It's a joy to help others, even though not everyone realizes the positive effects doing so has on their physical and mental health. Those who are naturally inclined to offer kindness can testify to how good acts of benevolence make them feel. But be warned. The sense of satisfaction you get from helping to make a difference in the life of others can be addictive.
The act of giving activates pleasure-related areas of the brain and causes a release of oxytocin, serotonin, and dopamine. These three hormones contribute to pleasure sensations in the body. Those feelings are some of the pleasurable rewards of being kind. There's also
evidence to back up the belief that helping others positively impacts mental health and overall wellbeing.
What Does It Mean To Help Others?
Helping means giving something or being kind to others. It's an unselfish and compassionate act that expects nothing in return. Some people are naturally wired to do good. Others need a little nudge to show generosity. The benefits remain the same regardless.
You don't need to perform extravagant or costly acts. Doing simple things for your loved ones or volunteering in the community can have a huge impact on the lives of the recipients. Examples of simple acts of generosity include helping an elderly neighbor carry her groceries or serving food to the less fortunate at a community soup kitchen.
7 Ways Helping Others Can Benefit Your Mental Health
True acts of generosity are done for the sole purpose of making someone's day or circumstances better. While you shouldn’t expect to benefit from your kindness, acts of charity can boost mental health in these ways:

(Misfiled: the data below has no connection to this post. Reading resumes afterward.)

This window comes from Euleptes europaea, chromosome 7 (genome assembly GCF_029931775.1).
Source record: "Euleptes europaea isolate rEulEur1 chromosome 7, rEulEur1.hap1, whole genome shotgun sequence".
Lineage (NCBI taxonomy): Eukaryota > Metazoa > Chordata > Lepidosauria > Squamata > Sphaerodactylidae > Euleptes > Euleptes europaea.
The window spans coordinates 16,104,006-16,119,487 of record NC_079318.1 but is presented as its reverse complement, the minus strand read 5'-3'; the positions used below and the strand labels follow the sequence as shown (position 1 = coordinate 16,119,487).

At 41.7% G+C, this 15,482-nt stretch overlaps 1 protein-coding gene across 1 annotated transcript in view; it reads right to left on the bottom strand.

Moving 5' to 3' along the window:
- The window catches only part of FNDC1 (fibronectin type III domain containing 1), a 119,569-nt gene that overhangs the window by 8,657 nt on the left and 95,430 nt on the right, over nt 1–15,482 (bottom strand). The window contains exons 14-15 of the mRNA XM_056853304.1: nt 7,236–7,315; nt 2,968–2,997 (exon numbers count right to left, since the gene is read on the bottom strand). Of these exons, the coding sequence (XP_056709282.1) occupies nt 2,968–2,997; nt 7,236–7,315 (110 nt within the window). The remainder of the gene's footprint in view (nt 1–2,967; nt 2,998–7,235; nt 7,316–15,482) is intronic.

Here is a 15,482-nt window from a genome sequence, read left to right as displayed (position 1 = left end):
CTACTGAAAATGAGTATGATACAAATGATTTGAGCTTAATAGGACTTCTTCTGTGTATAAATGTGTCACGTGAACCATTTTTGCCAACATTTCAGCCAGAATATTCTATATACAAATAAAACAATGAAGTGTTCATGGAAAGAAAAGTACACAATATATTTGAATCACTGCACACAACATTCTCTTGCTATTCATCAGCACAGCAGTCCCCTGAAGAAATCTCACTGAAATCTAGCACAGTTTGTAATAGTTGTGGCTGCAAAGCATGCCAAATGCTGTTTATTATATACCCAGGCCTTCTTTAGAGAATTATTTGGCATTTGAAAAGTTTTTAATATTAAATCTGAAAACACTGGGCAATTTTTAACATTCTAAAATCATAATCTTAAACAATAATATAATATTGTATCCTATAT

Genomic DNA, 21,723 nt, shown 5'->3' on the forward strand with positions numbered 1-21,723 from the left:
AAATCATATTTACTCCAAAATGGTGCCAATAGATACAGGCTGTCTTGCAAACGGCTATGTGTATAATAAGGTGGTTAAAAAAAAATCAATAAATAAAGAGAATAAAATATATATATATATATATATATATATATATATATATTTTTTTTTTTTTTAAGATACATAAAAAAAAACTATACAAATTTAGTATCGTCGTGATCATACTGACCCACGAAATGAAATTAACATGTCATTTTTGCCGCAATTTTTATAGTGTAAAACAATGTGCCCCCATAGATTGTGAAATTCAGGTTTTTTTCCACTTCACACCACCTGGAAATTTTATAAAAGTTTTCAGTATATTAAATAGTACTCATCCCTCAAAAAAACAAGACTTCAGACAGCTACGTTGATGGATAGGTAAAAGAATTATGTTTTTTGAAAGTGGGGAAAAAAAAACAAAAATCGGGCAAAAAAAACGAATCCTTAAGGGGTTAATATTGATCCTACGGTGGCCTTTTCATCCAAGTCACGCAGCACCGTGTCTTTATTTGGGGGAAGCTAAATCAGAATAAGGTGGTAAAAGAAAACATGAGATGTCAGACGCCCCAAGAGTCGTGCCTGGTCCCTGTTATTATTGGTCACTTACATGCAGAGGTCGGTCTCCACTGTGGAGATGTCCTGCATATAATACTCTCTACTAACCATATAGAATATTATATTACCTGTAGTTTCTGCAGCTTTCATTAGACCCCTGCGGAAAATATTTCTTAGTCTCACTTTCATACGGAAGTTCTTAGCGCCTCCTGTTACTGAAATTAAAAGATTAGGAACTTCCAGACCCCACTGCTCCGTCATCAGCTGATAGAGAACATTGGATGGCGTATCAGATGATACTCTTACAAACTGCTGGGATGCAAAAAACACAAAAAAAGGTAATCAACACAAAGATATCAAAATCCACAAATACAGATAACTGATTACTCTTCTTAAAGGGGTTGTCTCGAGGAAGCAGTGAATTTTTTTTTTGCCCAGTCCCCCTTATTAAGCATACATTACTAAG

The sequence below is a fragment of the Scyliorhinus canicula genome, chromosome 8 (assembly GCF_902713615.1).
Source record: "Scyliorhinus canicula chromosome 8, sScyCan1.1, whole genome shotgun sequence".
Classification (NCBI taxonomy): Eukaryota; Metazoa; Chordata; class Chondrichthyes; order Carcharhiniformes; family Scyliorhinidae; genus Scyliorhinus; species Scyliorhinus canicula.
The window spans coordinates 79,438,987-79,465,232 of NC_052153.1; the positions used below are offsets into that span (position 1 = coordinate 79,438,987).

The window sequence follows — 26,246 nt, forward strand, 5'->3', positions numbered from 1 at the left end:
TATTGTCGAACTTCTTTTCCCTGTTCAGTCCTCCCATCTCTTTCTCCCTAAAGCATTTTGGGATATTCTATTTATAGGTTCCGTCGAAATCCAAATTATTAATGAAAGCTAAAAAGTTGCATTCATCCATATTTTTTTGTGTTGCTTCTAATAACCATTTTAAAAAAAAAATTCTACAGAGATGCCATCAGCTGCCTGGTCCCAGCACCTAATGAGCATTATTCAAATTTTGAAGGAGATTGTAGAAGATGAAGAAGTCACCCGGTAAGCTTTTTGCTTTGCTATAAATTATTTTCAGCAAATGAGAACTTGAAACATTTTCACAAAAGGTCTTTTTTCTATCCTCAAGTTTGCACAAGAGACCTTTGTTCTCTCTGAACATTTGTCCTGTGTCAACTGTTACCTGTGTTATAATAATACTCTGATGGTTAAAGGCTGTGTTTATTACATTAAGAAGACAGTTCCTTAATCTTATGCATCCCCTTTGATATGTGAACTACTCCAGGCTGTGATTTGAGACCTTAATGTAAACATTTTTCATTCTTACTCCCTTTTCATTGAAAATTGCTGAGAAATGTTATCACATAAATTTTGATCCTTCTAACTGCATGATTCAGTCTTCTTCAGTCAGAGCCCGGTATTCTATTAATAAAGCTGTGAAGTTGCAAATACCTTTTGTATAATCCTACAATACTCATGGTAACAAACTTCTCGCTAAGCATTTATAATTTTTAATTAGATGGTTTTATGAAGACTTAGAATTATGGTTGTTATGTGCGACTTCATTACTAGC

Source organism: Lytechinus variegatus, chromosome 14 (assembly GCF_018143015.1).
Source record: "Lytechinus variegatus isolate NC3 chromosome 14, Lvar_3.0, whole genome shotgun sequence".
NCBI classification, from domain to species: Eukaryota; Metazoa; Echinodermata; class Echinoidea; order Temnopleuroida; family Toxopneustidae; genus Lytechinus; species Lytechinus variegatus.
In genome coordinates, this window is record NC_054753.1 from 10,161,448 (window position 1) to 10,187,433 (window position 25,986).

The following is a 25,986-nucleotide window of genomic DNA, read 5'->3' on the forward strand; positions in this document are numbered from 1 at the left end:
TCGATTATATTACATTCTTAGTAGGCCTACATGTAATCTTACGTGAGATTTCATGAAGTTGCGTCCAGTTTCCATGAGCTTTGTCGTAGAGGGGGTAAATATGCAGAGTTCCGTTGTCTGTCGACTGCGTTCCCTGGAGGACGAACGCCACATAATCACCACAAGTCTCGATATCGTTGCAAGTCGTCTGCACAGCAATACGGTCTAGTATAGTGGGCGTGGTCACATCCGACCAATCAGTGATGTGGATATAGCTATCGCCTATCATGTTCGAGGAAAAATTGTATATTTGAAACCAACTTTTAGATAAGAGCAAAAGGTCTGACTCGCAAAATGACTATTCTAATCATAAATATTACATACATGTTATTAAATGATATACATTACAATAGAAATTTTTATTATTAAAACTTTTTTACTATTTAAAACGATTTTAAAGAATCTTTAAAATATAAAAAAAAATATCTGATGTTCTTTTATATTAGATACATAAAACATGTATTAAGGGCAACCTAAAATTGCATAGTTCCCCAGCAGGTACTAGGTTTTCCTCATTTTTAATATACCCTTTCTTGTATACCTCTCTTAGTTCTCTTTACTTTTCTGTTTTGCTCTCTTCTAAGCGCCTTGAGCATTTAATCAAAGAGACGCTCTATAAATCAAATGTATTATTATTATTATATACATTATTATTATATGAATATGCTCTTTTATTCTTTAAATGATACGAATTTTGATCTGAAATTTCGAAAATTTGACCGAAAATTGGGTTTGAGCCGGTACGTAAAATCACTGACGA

1. Prevents isolation
Mental health experts warn against isolating yourself away from family members, friends, or the community. Whether you're keeping away because of the COVID-19 pandemic or because you're feeling stressed out, it can affect your mental health. In fact, prolonged social isolation causes feelings of loneliness, helplessness, and depression.
Performing acts of service outside your home means you'll need to get out of the house. Going with a group to help clean up the neighborhood or taking goodies to residents of a homeless shelter puts you in contact with people. The more often you interact with the outside world, the more socially connected and less lonely you'll feel.
2. Promotes feelings of well-being
The concept of “well-being” refers to your mental state at any given time. How you feel, think, behave, and function has a lot to do with your sense of well-being. Stress, a negative mindset, anxiety, and depression can interfere with good well-being.
There's evidence that performing acts of kindness has positive effects on well-being. Researchers confirmed that random acts of kindness can boost the well-being of not only the giver but also the receiver. Imagine how one generous act a day can leave you feeling persistently satisfied and more optimistic about life.
3. Enhances your mood
Have you ever done something good for someone when you're feeling down? It's difficult to offer help when you're not in the best of mood. But getting out of your zone to provide assistance shifts your attention from your worries to the activity at hand.